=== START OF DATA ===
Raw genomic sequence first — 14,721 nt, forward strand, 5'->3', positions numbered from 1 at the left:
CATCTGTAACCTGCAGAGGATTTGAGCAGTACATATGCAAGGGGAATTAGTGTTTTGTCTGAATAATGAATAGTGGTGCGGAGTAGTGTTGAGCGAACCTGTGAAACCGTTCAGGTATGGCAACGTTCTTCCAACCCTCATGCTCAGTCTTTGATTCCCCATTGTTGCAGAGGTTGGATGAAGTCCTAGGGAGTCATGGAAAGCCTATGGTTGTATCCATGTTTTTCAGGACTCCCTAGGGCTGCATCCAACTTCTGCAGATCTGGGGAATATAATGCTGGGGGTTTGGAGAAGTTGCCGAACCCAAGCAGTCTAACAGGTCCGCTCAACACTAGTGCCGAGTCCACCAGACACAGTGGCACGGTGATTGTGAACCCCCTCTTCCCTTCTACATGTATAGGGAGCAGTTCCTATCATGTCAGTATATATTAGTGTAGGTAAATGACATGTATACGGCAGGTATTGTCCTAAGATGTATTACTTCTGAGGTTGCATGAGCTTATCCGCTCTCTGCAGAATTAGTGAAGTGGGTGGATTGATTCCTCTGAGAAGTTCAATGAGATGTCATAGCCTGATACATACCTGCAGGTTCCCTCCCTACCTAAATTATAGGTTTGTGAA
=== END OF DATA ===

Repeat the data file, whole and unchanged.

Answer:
Raw genomic sequence first — 14,721 nt, forward strand, 5'->3', positions numbered from 1 at the left:
CATCTGTAACCTGCAGAGGATTTGAGCAGTACATATGCAAGGGGAATTAGTGTTTTGTCTGAATAATGAATAGTGGTGCGGAGTAGTGTTGAGCGAACCTGTGAAACCGTTCAGGTATGGCAACGTTCTTCCAACCCTCATGCTCAGTCTTTGATTCCCCATTGTTGCAGAGGTTGGATGAAGTCCTAGGGAGTCATGGAAAGCCTATGGTTGTATCCATGTTTTTCAGGACTCCCTAGGGCTGCATCCAACTTCTGCAGATCTGGGGAATATAATGCTGGGGGTTTGGAGAAGTTGCCGAACCCAAGCAGTCTAACAGGTCCGCTCAACACTAGTGCCGAGTCCACCAGACACAGTGGCACGGTGATTGTGAACCCCCTCTTCCCTTCTACATGTATAGGGAGCAGTTCCTATCATGTCAGTATATATTAGTGTAGGTAAATGACATGTATACGGCAGGTATTGTCCTAAGATGTATTACTTCTGAGGTTGCATGAGCTTATCCGCTCTCTGCAGAATTAGTGAAGTGGGTGGATTGATTCCTCTGAGAAGTTCAATGAGATGTCATAGCCTGATACATACCTGCAGGTTCCCTCCCTACCTAAATTATAGGTTTGTGAA